Terminate unlimited budgetary financing of social security contributions. However, the PAYG (Pay-As-You-Go) system 6/ makes it complicated since the benefits are being financed from current social security contributions. It is desirable for the Government to limit its responsibility for coverage of the SSI deficit. This would require separating the management of contributory 7/ and non-contributory benefits. The Government would remain in charge of financing non-contributory benefits.

In the short-run, the Ministry of Finance should avoid transfers to budgetary institutions in excess of their actual obligation for contributions. In order to improve the use of budgetary funds the Ministry of Finance might introduce a periodic reconciliation of the amount of social contributions made by budgetary institutions to the SSI with respective transfers by the Ministry of Finance.

Annual reconciliation of the Ministry of Finance’s list of employment in budgetary and active non-budgetary institutions with the SSI’s records would also help the SSI to keep track of social security obligations to compare with contributions collected.

With the assistance of the World Bank, the SSI has started to develop actuarial methods for assessment of contributions and a system of financial management.

Improve private sector compliance. In 1994, less than 16 percent of total social security contributions were collected from the private sector (including farmers), while employment in the private sector (urban and agricultural) was close to 70 percent of the total employment. Rough estimates suggest that compliance with social security contributions in the private sector is 21 percentage points below the rate of public sector compliance. (Table 4)

The nonagricultural private sector does not have strong incentives to contribute to the SSI. The urban private sector consists mostly of small or medium-size enterprises. In many cases jobs in small private firms are considered temporary, which create disincentives for both employers and employees to participate in the social security system. Social security contributions increase employers’ labor costs, thus reducing their competitiveness. Employees are not interested in contributing to the SSI because current consumption is preferred to future consumption—people rely more on personal savings rather than on the public system given the uncertainties of the transition period. The expectation that the Government would provide social protection at the subsistence level irrespective of contributions paid is also a disincentive for contributing to the SSI.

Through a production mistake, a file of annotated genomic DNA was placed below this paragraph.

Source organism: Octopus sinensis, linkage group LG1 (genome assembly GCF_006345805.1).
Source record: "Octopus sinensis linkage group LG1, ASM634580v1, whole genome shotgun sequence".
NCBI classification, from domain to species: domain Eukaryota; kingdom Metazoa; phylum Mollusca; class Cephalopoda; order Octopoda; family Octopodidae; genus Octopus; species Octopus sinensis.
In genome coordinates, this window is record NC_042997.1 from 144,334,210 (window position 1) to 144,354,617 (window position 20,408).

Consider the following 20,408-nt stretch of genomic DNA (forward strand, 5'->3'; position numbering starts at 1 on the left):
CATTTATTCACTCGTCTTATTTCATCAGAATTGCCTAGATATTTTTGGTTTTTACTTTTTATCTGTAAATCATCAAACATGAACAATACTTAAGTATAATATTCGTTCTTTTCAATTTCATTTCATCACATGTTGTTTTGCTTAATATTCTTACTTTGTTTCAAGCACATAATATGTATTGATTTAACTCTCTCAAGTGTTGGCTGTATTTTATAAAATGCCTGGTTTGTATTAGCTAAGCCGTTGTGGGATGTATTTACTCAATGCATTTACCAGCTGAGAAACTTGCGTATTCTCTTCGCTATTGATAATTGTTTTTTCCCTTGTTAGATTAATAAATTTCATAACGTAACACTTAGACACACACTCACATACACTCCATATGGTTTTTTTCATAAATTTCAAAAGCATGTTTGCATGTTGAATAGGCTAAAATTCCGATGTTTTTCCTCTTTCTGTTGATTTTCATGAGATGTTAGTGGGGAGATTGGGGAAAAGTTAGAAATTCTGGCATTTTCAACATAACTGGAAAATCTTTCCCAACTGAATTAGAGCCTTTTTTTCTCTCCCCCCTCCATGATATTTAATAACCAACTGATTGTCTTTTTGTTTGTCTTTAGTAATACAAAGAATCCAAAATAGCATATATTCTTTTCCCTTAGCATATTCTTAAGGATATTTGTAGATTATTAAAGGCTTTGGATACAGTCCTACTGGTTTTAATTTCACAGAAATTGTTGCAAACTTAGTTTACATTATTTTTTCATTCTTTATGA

Improving private sector compliance with social security contributions depends on linking the benefits to contributions paid. In the long-run, the social security system for private sector employees should become funded; benefits would depend entirely on past savings. 8/

In the short-run, improvement in information systems, which would assist in detecting non-compliance, might strengthen incentives for private sector employees to participate in the social security system. It is also important that benefits depend on a documented record of compliance. Introduction of personal identification social security numbers, and in the meantime, of temporary booklets confirming the period of social security contributions should be used for improving the administration of benefits. 9/